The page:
Published January 28, 2014
The world’s top 100 cities in terms of international tourist arrivals in 2011 have been unveiled.
Though the only African cities ranked in the Euro Monitor’s 100 Cities of the World in 2011 are Egypt’s Cairo (in position 38) and Sharm el Sheikh (69th), South Africa’s Johannesburg (60th), Morocco’s Marrakech (68th) and Kenya’s Nairobi (80th), it is Africa, Latin America, Middle East and Asia-Pacific regions that are most likely to drive future growth in travel and tourism due to uncertainty in the global economy that persists in USA and Europe.
With fewer visa restrictions, Euromonitor International–that ranks the world’s top travel and tourism cities–predicts an even stronger growth for arrivals in the 2012-2016 period.
The rebound in global economic growth in 2011 contributed to stronger tourism demand, positively impacting results for the top 100 cities, with arrivals increasing 7%. Emerging city destinations located in Asia Pacific performed well thanks to a strong economic environment and intra-regional demand.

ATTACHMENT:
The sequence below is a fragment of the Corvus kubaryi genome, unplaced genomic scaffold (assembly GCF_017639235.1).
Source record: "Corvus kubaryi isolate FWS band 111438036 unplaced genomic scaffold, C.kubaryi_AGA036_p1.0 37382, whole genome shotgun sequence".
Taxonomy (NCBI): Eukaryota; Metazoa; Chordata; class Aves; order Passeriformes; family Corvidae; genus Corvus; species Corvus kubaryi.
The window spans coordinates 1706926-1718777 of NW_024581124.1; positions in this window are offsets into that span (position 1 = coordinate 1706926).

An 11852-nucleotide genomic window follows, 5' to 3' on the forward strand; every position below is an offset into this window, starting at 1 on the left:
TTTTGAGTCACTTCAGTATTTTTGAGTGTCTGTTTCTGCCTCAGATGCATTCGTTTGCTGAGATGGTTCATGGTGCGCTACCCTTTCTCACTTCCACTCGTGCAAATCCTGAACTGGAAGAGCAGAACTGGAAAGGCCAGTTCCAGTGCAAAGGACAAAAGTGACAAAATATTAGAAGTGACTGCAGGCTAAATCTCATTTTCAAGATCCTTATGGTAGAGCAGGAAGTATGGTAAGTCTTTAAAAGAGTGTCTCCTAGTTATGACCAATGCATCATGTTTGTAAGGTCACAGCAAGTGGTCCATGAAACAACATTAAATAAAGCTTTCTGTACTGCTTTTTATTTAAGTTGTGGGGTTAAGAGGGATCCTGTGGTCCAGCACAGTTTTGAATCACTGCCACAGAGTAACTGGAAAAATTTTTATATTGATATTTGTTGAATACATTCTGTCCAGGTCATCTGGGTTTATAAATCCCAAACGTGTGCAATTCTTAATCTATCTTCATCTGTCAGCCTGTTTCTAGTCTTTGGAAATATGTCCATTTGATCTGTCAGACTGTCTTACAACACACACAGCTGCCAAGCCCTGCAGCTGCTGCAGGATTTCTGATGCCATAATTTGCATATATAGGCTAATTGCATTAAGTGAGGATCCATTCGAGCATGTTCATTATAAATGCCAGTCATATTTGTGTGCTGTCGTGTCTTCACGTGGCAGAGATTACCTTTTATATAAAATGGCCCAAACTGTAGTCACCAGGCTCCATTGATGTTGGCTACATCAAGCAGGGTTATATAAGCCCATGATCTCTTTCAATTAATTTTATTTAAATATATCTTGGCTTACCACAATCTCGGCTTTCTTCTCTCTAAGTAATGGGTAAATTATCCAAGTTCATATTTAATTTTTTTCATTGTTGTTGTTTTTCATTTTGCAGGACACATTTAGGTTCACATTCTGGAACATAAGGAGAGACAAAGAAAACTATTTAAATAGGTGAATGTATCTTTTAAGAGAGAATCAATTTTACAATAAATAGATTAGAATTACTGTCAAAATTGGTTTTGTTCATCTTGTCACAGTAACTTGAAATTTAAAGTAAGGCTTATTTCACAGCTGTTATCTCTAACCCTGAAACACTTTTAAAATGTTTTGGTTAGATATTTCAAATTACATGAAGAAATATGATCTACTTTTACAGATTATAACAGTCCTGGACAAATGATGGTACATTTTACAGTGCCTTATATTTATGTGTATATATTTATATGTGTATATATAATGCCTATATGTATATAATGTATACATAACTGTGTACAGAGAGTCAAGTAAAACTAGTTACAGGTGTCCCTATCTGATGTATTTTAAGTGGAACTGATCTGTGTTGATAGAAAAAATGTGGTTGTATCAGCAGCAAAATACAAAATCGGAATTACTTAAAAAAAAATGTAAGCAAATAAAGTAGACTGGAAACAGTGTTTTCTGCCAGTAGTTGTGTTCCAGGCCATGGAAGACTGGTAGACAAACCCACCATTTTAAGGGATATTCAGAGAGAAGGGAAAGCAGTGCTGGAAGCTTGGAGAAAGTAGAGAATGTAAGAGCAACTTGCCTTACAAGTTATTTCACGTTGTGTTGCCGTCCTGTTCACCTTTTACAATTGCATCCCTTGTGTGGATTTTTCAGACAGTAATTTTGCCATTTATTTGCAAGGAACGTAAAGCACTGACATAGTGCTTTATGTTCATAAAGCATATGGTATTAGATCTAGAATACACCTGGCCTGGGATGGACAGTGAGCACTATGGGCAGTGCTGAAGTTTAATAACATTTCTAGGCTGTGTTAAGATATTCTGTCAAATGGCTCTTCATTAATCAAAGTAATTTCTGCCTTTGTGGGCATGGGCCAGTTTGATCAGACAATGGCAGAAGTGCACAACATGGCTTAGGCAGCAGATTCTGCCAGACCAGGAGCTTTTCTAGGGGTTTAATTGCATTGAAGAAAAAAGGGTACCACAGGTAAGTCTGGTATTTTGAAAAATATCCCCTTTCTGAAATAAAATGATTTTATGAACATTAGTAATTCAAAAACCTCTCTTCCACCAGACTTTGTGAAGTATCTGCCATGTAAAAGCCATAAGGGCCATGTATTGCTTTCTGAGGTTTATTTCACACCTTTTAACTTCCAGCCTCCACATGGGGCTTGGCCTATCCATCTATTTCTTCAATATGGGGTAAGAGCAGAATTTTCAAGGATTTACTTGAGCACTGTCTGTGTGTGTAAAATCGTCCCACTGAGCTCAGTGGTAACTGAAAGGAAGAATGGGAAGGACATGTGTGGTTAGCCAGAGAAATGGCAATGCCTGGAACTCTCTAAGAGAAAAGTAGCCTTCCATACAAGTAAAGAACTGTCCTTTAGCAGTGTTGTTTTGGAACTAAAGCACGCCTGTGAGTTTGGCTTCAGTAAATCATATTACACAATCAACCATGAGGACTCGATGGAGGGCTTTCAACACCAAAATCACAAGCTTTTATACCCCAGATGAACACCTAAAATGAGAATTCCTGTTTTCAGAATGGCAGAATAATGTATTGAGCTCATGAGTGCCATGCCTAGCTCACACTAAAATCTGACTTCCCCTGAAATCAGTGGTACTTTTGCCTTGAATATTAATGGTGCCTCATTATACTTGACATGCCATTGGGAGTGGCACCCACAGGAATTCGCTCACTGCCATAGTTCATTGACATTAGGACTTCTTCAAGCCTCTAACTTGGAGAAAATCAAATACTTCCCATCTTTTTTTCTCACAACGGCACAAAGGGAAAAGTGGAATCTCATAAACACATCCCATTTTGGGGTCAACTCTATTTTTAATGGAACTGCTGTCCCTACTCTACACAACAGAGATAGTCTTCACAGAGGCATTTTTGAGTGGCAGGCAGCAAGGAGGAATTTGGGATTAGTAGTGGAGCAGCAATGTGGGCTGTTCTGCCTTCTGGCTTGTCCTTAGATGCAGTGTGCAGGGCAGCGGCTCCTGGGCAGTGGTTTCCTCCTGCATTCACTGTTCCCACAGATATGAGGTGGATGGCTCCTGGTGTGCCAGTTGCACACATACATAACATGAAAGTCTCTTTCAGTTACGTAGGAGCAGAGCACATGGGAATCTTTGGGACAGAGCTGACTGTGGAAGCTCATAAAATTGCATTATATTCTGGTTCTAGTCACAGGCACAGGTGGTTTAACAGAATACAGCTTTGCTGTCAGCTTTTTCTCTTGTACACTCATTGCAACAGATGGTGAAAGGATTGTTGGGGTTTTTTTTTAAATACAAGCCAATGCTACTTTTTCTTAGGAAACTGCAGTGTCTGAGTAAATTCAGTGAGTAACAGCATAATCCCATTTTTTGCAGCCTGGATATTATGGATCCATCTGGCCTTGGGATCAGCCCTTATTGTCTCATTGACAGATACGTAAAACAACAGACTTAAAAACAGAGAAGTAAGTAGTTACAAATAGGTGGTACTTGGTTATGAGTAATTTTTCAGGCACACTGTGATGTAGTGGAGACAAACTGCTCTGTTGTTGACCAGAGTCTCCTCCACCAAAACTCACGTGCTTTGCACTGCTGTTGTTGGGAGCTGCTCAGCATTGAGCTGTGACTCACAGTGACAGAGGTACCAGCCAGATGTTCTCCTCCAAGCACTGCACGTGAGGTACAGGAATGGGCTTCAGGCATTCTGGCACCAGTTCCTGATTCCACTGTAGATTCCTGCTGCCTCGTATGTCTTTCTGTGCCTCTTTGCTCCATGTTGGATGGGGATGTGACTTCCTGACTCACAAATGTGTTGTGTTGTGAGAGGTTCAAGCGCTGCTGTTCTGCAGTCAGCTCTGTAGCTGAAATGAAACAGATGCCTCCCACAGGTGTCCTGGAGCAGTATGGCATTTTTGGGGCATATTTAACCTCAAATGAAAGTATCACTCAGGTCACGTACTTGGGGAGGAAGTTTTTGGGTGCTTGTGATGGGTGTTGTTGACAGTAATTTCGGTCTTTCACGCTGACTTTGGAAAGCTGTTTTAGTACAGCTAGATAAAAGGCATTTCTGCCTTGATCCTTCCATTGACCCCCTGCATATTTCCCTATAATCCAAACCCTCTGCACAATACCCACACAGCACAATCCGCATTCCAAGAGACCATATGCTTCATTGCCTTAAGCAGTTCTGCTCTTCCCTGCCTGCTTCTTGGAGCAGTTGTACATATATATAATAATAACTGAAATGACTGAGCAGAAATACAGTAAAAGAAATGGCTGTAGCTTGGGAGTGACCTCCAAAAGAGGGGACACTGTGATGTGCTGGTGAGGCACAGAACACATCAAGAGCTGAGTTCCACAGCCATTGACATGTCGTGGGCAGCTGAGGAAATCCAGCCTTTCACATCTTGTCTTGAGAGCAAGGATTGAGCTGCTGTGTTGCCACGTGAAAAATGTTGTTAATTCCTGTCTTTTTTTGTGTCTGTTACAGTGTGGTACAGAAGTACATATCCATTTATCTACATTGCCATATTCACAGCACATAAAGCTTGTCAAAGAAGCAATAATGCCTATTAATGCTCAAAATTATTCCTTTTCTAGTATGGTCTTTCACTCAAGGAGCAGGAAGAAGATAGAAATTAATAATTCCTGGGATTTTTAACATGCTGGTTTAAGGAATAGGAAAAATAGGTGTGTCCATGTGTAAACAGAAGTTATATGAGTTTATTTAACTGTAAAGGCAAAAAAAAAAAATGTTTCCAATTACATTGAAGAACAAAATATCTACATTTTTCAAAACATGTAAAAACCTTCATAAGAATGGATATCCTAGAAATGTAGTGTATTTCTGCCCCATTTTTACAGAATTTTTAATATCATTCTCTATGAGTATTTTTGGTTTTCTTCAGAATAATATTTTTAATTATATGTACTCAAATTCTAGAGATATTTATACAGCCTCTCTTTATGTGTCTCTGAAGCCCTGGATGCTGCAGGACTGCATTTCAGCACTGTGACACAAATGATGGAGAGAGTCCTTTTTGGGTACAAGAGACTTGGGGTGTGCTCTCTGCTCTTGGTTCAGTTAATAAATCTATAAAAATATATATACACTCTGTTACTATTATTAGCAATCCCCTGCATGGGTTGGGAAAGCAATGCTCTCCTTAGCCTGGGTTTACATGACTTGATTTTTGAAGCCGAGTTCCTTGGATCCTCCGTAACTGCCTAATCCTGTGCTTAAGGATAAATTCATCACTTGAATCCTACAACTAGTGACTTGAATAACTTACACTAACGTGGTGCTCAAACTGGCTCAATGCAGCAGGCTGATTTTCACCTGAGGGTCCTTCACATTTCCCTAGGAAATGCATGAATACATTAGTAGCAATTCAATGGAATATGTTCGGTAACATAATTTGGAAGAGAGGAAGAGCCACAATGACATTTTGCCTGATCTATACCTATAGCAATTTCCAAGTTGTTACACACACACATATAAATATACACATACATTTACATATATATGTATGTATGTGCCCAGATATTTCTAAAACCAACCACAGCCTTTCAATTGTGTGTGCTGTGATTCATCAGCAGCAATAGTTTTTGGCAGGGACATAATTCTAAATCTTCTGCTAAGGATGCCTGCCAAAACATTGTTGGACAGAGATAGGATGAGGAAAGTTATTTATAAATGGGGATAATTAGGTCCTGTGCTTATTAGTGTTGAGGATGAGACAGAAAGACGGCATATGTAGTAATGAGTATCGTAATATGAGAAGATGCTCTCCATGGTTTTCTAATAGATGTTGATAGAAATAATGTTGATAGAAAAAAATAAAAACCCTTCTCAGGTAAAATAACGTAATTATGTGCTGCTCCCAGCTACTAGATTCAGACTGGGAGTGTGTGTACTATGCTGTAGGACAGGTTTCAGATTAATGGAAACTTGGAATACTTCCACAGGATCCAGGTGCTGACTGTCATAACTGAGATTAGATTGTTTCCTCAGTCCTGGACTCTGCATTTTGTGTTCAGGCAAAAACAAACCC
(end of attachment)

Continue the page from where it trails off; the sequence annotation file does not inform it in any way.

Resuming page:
Hong Kong topped the ranking with more than 20 million arrivals in 2011, a 9% increase over 2010. Hong Kong remains largely dependent on arrivals from China, but new themed events organised by the Hong Kong Tourism Board helped draw in visitors from other Asian countries. Indonesia, South Korea, Singapore, Malaysia and Thailand all registered double-digit growth in the number of trips to Hong Kong.
Singapore and London kept their 2010 positions as number two and three, respectively, recording nearly 20 million arrivals and 15 million arrivals, in that order.
Singapore’s growth was driven primarily by large events like the Great Singapore Sales, Formula One Grand Prix and TravelRave, while London benefited from a wide mix of entertainment options and its position as Europe’s best connected city.
“While many cities maintained their previous rankings, Vietnam showed a particularly strong performance with Ho Chi Minh and Hanoi experiencing over 40% growth for the second consecutive year,” explains Caroline Bremner, Head of Travel and Tourism Research at Euromonitor International. “Although Hanoi and Ho Chi Minh City will continue to be top tourist attractions in Vietnam, future demand is likely to be driven by other Vietnamese cities including Hue, Hoi An, Nha Trang and Phu Quoc emerging as international tourists look to discover more new places.”